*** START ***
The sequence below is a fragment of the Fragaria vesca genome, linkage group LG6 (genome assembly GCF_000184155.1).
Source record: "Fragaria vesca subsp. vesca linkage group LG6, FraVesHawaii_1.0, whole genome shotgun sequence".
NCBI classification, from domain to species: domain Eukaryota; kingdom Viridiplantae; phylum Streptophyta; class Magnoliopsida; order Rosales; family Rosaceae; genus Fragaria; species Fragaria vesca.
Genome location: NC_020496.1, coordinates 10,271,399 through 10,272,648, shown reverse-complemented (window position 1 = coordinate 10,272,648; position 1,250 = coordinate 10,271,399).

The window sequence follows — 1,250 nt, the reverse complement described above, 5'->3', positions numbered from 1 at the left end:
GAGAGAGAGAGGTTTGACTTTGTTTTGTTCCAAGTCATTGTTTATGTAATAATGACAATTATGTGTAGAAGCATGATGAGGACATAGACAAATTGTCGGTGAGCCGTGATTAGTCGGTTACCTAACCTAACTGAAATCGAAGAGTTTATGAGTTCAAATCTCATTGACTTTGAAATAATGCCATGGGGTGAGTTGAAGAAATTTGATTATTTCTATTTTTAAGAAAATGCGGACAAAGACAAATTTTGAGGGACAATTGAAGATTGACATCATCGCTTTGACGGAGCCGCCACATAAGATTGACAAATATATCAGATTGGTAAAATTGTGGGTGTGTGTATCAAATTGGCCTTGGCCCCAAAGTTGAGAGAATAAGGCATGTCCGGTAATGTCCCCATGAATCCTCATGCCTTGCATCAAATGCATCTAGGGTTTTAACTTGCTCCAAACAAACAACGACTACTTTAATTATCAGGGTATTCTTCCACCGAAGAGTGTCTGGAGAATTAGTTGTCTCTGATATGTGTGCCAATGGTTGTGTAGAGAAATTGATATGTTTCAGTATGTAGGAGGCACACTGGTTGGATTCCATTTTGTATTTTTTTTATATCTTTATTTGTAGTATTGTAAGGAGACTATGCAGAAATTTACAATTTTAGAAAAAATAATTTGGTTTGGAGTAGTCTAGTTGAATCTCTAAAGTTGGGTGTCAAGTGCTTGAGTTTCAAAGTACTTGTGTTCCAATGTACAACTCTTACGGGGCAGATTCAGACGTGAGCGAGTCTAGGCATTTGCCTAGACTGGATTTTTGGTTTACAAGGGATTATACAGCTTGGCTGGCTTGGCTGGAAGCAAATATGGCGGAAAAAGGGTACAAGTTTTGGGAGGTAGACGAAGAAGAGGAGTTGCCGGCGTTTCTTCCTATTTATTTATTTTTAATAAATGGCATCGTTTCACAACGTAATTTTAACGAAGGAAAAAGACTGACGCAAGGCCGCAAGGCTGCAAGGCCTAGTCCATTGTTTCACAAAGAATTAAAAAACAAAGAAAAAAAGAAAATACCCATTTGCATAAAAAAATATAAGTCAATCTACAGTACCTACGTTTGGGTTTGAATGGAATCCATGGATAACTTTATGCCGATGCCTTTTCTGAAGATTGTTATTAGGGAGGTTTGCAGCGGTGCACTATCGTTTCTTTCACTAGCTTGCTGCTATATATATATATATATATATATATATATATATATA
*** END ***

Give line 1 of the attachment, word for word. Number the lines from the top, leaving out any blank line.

The sequence below is a fragment of the Fragaria vesca genome, linkage group LG6 (genome assembly GCF_000184155.1).